Don Mattingly's double take: what's past is prologue *

If you are a fan of arcane rules of baseball, Tuesday's Dodgers-Giants game was a feast for the eyes. Unless you happened to be a hardcore Dodgers fan, in which case you were more likely to go Oedipus Rex on your eyes after the Giants turned a 5-1 deficit into a 7-5 win.

To sum up: the Dodgers led the Giants 5-4 starting the ninth. Dodgers closer Jonathan Broxton came in and found himself in a bases loaded, one out situation with leadoff hitter Andres Torres coming up.

Enter Don Mattingly. The Dodgers hitting coach had become the teams acting manager after both manager Joe Torre and bench coach Bob Schaefer were ejected, both related to a flurry of bean balls and near bean balls involving Clayton Kershaw, Tim Lincecum, and Denny Bautista. Essentially, Mattingly was the Dodgers Nancy Pelosi, third in the line of succession. Or, if you're British, Mattingly is Prince William. For our Luxembourg readers, Mattingly is Prince Felix.

Sensing a crisis, Mattingly came out to the mound to speak to Broxton as well as gather the Dodgers infield to discuss how they would position themselves for Torres. Mattingly finished his talk and left the mound. But, as he was leaving, first baseman James Loney (who was honored Tuesday night with a bobblehead), asked Mattingly a question. Mattingly walked back on to the mound to answer Loney and returned to the dugout.

Giants manager Bruce Bochy came out to protest to the umpires that Mattingly, by walking off the mound on to the grass, and then walking back on to the mound, had, by rule, made two trips to the mound in one inning to talk to a pitcher. The rules state that a second trip to the mound require that the current pitcher has to be replaced. The umpires agreed with Bochy. Broxton had to leave the game. George Sherrill came in (with little warmup as it turned out due to some communication errors) and gave up a 2-run double to Torres. The Giants would go on to win 7-5.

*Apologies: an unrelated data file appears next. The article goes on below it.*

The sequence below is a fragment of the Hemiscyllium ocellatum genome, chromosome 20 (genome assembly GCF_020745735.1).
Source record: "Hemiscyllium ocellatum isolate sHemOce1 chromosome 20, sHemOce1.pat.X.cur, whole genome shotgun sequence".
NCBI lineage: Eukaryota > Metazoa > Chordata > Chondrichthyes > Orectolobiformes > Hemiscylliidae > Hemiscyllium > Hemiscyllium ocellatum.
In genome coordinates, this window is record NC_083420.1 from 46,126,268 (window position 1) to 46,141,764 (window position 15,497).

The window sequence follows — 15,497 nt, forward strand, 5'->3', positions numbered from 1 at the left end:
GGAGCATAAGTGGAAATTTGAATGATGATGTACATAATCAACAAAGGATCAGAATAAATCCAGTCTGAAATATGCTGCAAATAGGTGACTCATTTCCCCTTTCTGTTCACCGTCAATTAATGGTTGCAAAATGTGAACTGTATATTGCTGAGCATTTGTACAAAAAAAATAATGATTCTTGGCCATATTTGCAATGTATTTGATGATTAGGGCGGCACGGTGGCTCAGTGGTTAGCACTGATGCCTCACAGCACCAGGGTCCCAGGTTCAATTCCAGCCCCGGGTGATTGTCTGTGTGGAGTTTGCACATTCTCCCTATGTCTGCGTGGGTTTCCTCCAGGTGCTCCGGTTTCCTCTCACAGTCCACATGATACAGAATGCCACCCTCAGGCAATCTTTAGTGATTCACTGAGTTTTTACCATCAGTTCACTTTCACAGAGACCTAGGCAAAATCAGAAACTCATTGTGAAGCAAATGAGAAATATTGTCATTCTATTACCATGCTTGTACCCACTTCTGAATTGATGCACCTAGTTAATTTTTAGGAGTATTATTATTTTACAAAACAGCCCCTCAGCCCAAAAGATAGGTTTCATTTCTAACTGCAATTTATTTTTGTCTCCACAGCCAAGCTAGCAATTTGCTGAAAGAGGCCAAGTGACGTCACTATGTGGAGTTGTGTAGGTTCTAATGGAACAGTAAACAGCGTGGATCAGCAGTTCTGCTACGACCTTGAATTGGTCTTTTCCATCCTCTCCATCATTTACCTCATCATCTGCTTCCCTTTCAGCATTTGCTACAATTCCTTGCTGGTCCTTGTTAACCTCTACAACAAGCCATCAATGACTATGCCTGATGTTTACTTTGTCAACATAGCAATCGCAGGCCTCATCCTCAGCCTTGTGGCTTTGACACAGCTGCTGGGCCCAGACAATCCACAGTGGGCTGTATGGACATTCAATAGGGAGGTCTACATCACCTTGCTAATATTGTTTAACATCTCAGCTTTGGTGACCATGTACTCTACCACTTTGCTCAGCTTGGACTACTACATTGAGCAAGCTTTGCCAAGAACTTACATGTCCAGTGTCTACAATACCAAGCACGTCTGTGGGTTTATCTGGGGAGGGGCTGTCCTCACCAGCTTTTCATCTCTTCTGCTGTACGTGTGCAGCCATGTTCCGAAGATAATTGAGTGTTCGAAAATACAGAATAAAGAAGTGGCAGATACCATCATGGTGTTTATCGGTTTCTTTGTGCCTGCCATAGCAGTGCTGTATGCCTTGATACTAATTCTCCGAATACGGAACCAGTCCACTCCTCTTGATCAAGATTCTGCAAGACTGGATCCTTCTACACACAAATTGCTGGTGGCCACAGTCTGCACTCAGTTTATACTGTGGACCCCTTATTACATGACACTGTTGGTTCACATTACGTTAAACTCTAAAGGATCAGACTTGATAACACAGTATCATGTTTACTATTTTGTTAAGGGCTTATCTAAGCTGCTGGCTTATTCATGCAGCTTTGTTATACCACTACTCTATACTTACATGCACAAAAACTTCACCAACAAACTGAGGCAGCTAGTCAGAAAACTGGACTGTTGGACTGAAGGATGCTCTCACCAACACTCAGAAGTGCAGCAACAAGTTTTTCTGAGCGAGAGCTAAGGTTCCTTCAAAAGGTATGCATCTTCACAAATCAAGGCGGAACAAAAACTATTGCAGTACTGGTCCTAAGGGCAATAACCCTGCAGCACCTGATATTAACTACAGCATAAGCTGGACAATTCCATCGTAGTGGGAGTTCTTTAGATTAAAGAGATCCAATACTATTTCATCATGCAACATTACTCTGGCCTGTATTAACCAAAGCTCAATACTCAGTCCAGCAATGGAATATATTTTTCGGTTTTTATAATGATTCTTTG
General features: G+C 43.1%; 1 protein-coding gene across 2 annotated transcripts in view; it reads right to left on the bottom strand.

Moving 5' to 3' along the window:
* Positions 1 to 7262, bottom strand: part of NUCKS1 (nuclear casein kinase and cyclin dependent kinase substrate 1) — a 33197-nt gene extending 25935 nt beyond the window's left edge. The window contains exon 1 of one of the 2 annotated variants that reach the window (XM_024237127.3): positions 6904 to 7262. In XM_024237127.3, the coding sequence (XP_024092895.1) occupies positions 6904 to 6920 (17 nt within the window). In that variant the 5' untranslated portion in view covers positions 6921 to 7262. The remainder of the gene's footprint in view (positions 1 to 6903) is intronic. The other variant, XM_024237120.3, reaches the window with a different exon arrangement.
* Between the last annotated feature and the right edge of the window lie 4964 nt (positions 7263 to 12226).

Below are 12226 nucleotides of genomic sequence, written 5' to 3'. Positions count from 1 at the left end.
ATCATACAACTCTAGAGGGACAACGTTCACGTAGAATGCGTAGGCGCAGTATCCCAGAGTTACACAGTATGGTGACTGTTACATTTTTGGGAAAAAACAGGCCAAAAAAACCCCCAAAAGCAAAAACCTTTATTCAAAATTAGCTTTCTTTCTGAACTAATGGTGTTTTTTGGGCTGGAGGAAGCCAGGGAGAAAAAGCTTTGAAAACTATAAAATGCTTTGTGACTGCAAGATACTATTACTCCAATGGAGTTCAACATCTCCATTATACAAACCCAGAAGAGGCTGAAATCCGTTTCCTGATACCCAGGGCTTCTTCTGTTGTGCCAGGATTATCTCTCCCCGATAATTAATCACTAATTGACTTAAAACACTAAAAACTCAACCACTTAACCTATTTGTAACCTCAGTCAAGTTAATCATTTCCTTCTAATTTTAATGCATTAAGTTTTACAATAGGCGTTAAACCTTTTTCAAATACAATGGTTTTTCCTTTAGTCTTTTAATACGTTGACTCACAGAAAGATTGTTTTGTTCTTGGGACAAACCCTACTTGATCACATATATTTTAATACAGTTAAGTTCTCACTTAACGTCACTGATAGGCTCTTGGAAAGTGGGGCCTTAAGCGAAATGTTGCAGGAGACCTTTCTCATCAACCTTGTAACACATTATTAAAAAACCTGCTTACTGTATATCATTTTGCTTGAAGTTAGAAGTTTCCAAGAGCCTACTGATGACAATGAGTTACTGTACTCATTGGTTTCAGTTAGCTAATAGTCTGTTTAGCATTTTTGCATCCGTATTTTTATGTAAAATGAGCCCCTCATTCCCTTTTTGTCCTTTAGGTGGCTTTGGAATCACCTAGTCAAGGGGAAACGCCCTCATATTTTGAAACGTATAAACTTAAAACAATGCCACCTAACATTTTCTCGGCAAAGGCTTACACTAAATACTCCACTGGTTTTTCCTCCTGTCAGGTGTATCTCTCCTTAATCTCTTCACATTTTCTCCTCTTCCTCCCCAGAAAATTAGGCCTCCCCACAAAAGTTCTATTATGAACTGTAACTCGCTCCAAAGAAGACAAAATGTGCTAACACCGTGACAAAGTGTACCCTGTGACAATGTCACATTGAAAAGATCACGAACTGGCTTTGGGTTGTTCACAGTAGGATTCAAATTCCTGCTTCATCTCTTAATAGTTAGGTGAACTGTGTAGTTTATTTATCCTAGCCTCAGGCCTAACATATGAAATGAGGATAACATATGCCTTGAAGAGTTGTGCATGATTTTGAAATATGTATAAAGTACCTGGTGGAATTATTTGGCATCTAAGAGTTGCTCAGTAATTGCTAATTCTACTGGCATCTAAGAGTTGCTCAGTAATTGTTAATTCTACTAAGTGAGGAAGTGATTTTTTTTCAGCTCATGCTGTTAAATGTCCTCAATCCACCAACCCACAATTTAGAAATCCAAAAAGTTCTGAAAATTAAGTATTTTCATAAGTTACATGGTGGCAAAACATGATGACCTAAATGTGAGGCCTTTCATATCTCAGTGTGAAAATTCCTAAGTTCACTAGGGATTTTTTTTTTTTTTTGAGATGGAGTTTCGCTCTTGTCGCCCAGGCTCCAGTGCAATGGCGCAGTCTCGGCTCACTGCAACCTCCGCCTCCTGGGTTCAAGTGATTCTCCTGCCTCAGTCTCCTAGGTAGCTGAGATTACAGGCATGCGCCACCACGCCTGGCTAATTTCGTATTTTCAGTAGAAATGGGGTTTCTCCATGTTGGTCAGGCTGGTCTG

Mattingly had run afoul of Baseball's Rule 8.06. The rule has two relevant parts:

8.06 (b) A second trip to the same pitcher in the same inning will cause this pitcher's automatic removal;

and 8.06 (d) with a long comment:

A manager or coach is considered to have concluded his visit to the mound when he leaves the 18-foot circle surrounding the pitcher's rubber.
Rule 8.06 Comment: If the manager or coach goes to the catcher or infielder and that player then goes to the mound or the pitcher comes to him at his position before there is an intervening play (a pitch or other play) that will be the same as the manager or coach going to the mound.
Any attempt to evade or circumvent this rule by the manager or coach going to the catcher or an infielder and then that player going to the mound to confer with the pitcher shall constitute a trip to the mound.
If the coach goes to the mound and removes a pitcher and then the manager goes to the mound to talk with the new pitcher, that will constitute one trip to that new pitcher that inning.
In a case where a manager has made his first trip to the mound and then returns the second time to the mound in the same inning with the same pitcher in the game and the same batter at bat, after being warned by the umpire that he cannot return to the mound, the manager shall be removed from the game and the pitcher required to pitch to the batter until he is retired or gets on base. After the batter is retired, or becomes a base runner, then this pitcher must be removed from the game. The manager should be notified that his pitcher will be removed from the game after he pitches to one hitter, so he can have a substitute pitcher warmed up.